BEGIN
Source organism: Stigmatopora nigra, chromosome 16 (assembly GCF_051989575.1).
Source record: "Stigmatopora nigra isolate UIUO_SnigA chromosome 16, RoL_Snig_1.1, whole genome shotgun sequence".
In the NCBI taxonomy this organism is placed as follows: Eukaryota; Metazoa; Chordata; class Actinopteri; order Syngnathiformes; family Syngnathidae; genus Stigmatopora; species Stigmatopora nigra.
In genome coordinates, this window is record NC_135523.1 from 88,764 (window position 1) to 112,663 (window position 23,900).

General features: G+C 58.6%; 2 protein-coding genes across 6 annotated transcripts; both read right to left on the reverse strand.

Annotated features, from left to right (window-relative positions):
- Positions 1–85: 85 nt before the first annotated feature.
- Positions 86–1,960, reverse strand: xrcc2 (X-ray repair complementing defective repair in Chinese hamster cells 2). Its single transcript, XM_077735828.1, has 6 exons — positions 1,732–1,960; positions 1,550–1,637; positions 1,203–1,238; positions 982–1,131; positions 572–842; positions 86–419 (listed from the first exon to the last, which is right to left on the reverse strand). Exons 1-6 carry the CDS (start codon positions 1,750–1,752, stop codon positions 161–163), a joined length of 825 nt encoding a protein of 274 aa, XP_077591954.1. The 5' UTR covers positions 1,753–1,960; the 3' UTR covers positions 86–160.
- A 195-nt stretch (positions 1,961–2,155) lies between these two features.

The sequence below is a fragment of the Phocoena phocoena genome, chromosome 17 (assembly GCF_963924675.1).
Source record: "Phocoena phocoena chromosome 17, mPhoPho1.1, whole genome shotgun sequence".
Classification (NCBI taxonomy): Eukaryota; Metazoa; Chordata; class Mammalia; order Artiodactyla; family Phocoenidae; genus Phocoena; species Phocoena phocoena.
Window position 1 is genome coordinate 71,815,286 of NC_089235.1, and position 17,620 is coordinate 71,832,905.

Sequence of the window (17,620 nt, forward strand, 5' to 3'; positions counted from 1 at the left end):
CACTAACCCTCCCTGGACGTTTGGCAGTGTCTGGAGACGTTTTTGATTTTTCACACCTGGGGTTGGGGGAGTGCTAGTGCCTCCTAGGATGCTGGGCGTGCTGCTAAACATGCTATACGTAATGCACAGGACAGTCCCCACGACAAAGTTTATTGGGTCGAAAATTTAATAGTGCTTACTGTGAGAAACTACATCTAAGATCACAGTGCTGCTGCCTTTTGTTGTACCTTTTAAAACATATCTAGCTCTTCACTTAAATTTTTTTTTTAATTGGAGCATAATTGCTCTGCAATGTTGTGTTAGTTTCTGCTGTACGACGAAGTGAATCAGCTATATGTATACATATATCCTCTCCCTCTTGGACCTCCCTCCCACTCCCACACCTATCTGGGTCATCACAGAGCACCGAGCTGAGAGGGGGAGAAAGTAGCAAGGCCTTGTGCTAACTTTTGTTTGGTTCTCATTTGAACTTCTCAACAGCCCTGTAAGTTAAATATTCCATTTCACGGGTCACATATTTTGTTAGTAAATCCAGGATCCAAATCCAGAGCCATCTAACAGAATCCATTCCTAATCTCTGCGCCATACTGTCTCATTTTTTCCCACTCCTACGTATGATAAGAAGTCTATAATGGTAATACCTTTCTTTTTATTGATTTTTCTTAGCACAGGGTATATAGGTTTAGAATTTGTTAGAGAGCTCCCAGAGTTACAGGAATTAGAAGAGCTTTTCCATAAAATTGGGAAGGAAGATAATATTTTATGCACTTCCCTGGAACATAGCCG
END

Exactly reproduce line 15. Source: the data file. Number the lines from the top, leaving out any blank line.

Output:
CACTAACCCTCCCTGGACGTTTGGCAGTGTCTGGAGACGTTTTTGATTTTTCACACCTGGGGTTGGGGGAGTGCTAGTGCCTCCTAGGATGCTGGGCGTGCTGCTAAACATGCTATACGTAATGCACAGGACAGTCCCCACGACAAAGTTTATTGGGTCGAAAATTTAATAGTGCTTACTGTGAGAAACTACATCTAAGATCACAGTGCTGCTGCCTTTTGTTGTACCTTTTAAAACATATCTAGCTCTTCACTTAAATTTTTTTTTTAATTGGAGCATAATTGCTCTGCAATGTTGTGTTAGTTTCTGCTGTACGACGAAGTGAATCAGCTATATGTATACATATATCCTCTCCCTCTTGGACCTCCCTCCCACTCCCACACCTATCTGGGTCATCACAGAGCACCGAGCTGAGAGGGGGAGAAAGTAGCAAGGCCTTGTGCTAACTTTTGTTTGGTTCTCATTTGAACTTCTCAACAGCCCTGTAAGTTAAATATTCCATTTCACGGGTCACATATTTTGTTAGTAAATCCAGGATCCAAATCCAGAGCCATCTAACAGAATCCATTCCTAATCTCTGCGCCATACTGTCTCATTTTTTCCCACTCCTACGTATGATAAGAAGTCTATAATGGTAATACCTTTCTTTTTATTGATTTTTCTTAGCACAGGGTATATAGGTTTAGAATTTGTTAGAGAGCTCCCAGAGTTACAGGAATTAGAAGAGCTTTTCCATAAAATTGGGAAGGAAGATAATATTTTATGCACTTCCCTGGAACATAGCCG